OCT 31, 2016 11:48 AM PDT

Bioluminescent Probe Makes Brain Cells Glow in the Dark

WRITTEN BY: Carmen Leitch
Scientists have described a new kind of probe that improves investigators’ abilities to monitor the interactions of the intricate neural networks of the brain. Published in Nature Communications and developed by a team at Vanderbilt University, the probe uses an enzyme called luciferase, which naturally produces light in organisms like fireflies and has been adapted for use in biomedical research. The new tool is a genetically altered form of the luciferase enzyme.

"For a long time neuroscientists relied on electrical techniques for recording the activity of neurons. These are very good at monitoring individual neurons but are limited to small numbers of neurons. The new wave is to use optical techniques to record the activity of hundreds of neurons at the same time," explained the leader of the work, Carl Johnson, the Stevenson Professor of Biological Sciences at Vanderbilt.

"Most of the efforts in optical recording use fluorescence, but this requires a strong external light source which can cause the tissue to heat up and can interfere with some biological processes, particularly those that are light sensitive," he continued.

After working with bioluminescence in "a scummy little organism, the green alga Chlamydomonas, that nobody cares much about,” the researchers aimed to fuse luminescence with optogenetics – a technique that utilizes light to manipulate cells of live tissue, especially neurons.  They knew that such a method would be a great tool for studying the brain.

"There is an inherent conflict between fluorescent techniques and optogenetics. The light required to produce the fluorescence interferes with the light required to control the cells," Johnson explained. "Luminescence, on the other hand, works in the dark!"

Johnson worked with his team to genetically modify a luciferase from a luminescent type of shrimp such that when exposed to calcium ions, it emits light. His collaborators in Biological Sciences, Associate Professor Donna Webb, Research Assistant Professor Shuqun Shi, post-doctoral student Jie Yang and doctoral student Derrick Cumberbatch, along with Professor Danny Winder and postdoctoral student Samuel Centanni in Molecular Physiology and Biophysics worked to exploit a virus that infects neurons, attaching it to a sensor molecule so the sensor ends up in the interior of the cell.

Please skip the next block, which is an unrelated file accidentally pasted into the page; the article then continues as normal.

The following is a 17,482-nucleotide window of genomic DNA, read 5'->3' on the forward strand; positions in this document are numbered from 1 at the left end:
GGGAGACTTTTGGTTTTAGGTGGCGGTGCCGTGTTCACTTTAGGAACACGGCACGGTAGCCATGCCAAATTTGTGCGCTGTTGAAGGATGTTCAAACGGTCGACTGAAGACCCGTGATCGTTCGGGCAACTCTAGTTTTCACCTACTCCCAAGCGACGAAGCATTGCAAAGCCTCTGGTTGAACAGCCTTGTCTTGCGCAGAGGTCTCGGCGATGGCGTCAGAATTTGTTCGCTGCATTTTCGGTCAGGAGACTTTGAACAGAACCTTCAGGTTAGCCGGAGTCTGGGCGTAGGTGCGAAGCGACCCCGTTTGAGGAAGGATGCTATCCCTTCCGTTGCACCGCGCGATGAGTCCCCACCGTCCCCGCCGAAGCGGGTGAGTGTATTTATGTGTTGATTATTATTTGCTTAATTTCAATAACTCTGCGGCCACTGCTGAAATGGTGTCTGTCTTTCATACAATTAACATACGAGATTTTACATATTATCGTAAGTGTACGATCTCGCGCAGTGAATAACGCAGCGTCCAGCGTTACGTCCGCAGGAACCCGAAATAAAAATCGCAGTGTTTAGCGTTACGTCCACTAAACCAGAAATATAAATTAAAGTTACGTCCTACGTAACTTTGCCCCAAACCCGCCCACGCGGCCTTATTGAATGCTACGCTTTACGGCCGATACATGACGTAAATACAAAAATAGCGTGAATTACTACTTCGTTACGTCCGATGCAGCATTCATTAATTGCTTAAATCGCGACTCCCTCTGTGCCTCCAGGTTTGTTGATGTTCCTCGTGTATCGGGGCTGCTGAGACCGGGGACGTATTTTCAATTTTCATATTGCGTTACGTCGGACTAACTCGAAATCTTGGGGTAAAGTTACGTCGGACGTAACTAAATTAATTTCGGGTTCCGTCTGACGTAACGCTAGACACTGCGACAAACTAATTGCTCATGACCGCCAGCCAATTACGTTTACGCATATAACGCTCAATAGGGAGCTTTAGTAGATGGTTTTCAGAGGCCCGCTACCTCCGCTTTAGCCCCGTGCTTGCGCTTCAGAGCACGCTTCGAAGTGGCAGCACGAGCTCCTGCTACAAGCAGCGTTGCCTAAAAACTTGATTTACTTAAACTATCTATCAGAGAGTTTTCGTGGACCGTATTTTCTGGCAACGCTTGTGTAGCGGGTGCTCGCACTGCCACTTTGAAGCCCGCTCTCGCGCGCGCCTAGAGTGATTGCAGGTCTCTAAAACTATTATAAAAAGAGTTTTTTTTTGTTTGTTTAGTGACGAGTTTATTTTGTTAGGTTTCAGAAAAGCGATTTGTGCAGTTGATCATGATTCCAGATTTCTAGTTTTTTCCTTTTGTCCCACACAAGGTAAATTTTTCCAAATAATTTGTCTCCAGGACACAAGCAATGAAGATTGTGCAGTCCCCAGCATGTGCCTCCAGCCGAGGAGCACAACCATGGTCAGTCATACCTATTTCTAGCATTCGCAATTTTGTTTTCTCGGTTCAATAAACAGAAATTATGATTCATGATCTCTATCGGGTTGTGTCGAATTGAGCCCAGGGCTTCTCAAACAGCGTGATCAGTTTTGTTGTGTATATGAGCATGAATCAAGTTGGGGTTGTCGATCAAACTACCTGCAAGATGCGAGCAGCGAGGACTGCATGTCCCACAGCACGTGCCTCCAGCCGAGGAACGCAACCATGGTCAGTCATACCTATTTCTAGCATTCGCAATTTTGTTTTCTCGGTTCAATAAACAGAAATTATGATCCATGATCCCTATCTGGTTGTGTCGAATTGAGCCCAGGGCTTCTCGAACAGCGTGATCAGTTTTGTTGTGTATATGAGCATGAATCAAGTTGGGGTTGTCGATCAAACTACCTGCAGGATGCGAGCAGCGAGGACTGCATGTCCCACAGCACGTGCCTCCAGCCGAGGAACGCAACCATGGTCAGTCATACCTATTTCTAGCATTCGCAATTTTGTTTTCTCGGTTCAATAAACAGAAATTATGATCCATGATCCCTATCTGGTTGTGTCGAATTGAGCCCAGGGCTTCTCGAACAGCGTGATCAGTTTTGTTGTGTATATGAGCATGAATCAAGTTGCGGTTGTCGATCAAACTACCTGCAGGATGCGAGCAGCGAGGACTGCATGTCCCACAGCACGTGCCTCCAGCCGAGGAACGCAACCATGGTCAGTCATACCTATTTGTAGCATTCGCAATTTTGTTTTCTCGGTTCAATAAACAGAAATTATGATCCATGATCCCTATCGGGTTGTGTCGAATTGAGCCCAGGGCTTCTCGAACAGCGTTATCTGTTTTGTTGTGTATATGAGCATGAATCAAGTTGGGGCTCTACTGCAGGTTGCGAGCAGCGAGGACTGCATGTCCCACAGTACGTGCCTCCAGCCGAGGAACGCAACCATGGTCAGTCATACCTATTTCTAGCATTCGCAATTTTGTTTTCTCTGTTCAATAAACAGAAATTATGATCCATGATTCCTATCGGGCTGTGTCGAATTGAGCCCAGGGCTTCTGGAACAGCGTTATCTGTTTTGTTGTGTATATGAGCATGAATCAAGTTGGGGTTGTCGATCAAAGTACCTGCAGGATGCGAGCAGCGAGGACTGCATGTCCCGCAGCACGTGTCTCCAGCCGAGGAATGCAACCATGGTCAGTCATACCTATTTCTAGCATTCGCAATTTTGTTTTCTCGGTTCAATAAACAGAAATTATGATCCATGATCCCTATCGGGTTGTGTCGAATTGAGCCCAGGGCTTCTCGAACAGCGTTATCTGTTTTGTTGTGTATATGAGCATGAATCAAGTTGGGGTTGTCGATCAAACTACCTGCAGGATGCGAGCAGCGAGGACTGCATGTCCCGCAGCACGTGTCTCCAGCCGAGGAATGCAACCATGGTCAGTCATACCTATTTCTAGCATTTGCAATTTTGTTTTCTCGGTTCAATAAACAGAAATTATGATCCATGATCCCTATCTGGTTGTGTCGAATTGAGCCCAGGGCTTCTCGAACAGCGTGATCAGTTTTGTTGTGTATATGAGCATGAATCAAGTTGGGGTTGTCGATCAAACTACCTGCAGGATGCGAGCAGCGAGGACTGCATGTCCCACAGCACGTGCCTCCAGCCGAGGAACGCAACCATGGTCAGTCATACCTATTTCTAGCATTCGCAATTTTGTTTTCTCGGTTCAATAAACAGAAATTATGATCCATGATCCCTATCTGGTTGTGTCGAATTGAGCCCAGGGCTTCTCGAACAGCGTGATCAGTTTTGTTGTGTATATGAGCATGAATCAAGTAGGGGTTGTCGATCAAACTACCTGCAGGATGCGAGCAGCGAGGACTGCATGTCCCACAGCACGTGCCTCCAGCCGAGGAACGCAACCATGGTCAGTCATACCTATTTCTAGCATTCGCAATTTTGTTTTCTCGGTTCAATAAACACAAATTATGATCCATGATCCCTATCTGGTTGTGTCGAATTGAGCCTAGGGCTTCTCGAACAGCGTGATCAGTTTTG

The calcium ions were selected since they play a role in the activation of neurons. While calium levels are often high in the area around neurons, inside the nerve cells the calcium level is typically much lower. That internal calcium level shoots up when a signal from another neuron is received.

The new calcium sensor was tested with an optogenetic probe called channelrhodopsin, which causes calcium channels on the outer membrane of neurons to open up and allow calcium to rush inside the cell. By growing neurons in culture, the researchers saw that stimulating the probe with flashes of light caused the luminescent enzyme to visibly react to the calcium influx.

The investigators also tested the probe with sections of mouse hippocampus, an area of the brain with thousands of neurons. When a high concentration of potassium ions was dispensed onto the slices, another way to open the calcium channels, the sensor brightened and dimmed in response to the changes in calcium levels.

"We've shown that the approach works. Now we have to determine how sensitive it is. We have some indications that it is sensitive enough to detect the firing of individual neurons, but we have to run more tests to determine if it actually has this capability," Johnson concluded.

If you’d like to know more about luciferase, check out the video above.

Sources: AAAS/Eurekalert! via Vanderbilt University, Nature Communications
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